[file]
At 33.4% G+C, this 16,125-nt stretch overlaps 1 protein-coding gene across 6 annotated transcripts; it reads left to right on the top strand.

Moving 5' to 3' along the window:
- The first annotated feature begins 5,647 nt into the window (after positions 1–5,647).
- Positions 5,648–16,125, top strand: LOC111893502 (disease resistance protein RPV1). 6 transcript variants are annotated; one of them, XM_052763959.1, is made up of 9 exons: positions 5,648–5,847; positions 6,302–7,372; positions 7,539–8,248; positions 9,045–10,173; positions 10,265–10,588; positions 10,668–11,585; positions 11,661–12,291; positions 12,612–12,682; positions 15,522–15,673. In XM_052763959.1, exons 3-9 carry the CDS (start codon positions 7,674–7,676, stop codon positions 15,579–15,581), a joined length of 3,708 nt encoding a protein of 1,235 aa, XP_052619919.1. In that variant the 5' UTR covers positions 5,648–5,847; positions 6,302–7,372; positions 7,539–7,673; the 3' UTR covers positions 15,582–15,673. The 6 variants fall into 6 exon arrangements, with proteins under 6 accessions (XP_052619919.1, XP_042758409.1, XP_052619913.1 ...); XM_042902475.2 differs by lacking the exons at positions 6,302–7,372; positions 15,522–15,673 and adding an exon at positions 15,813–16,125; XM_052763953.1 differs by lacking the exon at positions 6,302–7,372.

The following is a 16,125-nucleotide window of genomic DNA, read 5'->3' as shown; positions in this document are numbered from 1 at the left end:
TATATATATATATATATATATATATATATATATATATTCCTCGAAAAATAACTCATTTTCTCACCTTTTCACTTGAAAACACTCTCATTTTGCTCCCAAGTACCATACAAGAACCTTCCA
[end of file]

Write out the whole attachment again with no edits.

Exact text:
At 33.4% G+C, this 16,125-nt stretch overlaps 1 protein-coding gene across 6 annotated transcripts; it reads left to right on the top strand.

Moving 5' to 3' along the window:
- The first annotated feature begins 5,647 nt into the window (after positions 1–5,647).
- Positions 5,648–16,125, top strand: LOC111893502 (disease resistance protein RPV1). 6 transcript variants are annotated; one of them, XM_052763959.1, is made up of 9 exons: positions 5,648–5,847; positions 6,302–7,372; positions 7,539–8,248; positions 9,045–10,173; positions 10,265–10,588; positions 10,668–11,585; positions 11,661–12,291; positions 12,612–12,682; positions 15,522–15,673. In XM_052763959.1, exons 3-9 carry the CDS (start codon positions 7,674–7,676, stop codon positions 15,579–15,581), a joined length of 3,708 nt encoding a protein of 1,235 aa, XP_052619919.1. In that variant the 5' UTR covers positions 5,648–5,847; positions 6,302–7,372; positions 7,539–7,673; the 3' UTR covers positions 15,582–15,673. The 6 variants fall into 6 exon arrangements, with proteins under 6 accessions (XP_052619919.1, XP_042758409.1, XP_052619913.1 ...); XM_042902475.2 differs by lacking the exons at positions 6,302–7,372; positions 15,522–15,673 and adding an exon at positions 15,813–16,125; XM_052763953.1 differs by lacking the exon at positions 6,302–7,372.

The following is a 16,125-nucleotide window of genomic DNA, read 5'->3' as shown; positions in this document are numbered from 1 at the left end:
TATATATATATATATATATATATATATATATATATATTCCTCGAAAAATAACTCATTTTCTCACCTTTTCACTTGAAAACACTCTCATTTTGCTCCCAAGTACCATACAAGAACCTTCCA